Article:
The Victorian government is offering free university and training for thousands of nurses and midwives to help fill major shortages in the industry.
In a $270 million scheme, more than 17,000 nurses and midwives will be recruited and trained as part of a massive hiring and upskilling initiative.
More than 10,000 students will have the cost of their nursing or midwifery undergraduate studies paid for.
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Additionally, scholarships will be available for thousands more who complete postgraduate studies in areas of need, including intensive care, cancer care, paediatrics and nurse practitioner specialities.
All new domestic students enrolling in a professional-entry nursing or midwifery course in 2023 and 2024 will receive a scholarship of up to $16,500 to cover course costs.
Students will receive $9,000 while they study and the remaining $7,500 if they work in Victorian public health services for two years.
Premier Daniel Andrews said the package recognised that the cost of study was a financial burden for prospective and existing nurses.
“If you’re in Year 12 and you’ve been thinking about studying nursing or midwifery – go for it,” Andrews said.
“We’ve got your HECS fees covered.”
Andrews said every health system around the country was under enormous pressure due to the pandemic.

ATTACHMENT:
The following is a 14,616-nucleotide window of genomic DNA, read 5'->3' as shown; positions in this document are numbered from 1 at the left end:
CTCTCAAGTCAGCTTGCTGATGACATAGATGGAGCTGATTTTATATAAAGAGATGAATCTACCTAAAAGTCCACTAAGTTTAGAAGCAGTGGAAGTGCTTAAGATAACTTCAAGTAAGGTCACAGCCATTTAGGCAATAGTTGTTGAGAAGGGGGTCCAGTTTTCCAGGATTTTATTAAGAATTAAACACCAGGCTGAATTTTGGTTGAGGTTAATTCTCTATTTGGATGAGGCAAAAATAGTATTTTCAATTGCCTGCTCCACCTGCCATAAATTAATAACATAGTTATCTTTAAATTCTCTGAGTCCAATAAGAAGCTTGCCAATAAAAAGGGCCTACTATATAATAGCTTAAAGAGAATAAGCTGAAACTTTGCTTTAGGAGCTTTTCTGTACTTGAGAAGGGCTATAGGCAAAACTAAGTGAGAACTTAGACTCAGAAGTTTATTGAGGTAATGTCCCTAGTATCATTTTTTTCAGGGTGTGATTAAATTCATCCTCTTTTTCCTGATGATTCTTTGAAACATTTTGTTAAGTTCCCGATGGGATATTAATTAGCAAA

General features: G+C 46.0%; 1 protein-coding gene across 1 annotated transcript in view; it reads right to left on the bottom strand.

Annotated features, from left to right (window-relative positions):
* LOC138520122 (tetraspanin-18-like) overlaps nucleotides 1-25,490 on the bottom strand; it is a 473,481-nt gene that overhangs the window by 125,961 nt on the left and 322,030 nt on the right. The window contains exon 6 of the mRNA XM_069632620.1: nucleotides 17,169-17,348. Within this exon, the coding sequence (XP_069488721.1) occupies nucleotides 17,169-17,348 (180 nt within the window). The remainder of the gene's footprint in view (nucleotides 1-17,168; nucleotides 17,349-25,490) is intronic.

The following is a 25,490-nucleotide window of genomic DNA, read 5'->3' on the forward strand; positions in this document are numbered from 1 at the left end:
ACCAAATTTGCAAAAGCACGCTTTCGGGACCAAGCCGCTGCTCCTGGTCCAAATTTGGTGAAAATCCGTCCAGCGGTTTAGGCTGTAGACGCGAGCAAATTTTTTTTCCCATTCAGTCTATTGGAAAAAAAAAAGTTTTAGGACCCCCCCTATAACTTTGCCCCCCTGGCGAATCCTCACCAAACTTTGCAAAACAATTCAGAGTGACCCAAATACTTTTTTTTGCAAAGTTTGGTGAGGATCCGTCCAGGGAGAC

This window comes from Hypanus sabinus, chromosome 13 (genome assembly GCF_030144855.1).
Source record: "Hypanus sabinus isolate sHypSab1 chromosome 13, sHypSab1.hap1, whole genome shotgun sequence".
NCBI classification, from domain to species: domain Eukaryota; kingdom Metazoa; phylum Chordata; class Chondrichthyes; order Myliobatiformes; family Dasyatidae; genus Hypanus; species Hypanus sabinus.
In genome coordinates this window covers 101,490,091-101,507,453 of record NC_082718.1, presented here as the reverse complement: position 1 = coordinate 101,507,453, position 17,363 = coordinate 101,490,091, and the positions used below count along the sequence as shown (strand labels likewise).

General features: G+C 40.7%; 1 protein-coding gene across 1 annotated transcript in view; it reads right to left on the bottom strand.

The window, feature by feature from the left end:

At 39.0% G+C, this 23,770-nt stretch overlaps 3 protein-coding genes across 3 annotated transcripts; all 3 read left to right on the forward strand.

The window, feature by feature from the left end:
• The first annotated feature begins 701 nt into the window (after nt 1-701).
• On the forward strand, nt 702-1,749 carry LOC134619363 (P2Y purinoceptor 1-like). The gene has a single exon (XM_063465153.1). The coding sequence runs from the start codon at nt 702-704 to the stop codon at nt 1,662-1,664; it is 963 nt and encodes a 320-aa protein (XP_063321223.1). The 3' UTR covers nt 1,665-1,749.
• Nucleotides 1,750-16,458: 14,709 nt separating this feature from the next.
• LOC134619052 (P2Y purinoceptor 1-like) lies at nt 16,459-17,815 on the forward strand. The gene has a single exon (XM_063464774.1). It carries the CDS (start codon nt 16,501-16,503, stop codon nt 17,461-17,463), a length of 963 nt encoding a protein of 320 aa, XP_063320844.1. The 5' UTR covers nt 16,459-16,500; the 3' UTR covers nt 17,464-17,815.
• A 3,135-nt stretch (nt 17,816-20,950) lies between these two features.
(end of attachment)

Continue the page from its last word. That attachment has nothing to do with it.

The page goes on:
“The best thing we can do to support our hardworking staff is give them more support on the ground – that’s why this package will train and hire more nurses than ever before,” he said.
The package also includes:
Scholarships for postgraduate nurses to complete studies in specialty areas such as intensive care, emergency, paediatrics and cancer care – worth an average of $10,000
$11,000 scholarships for enrolled nurses to become registered nurses, covering course costs and boosting the number of registered nurses
$12,000 scholarships to support training and employment of 100 new nurse practitioners in both acute and community settings
More than $20 million to provide more support to the growing numbers of graduates and postgraduates as they transition to working in our hospitals – ensuring they have access to the clinical educators, preceptors and study time they need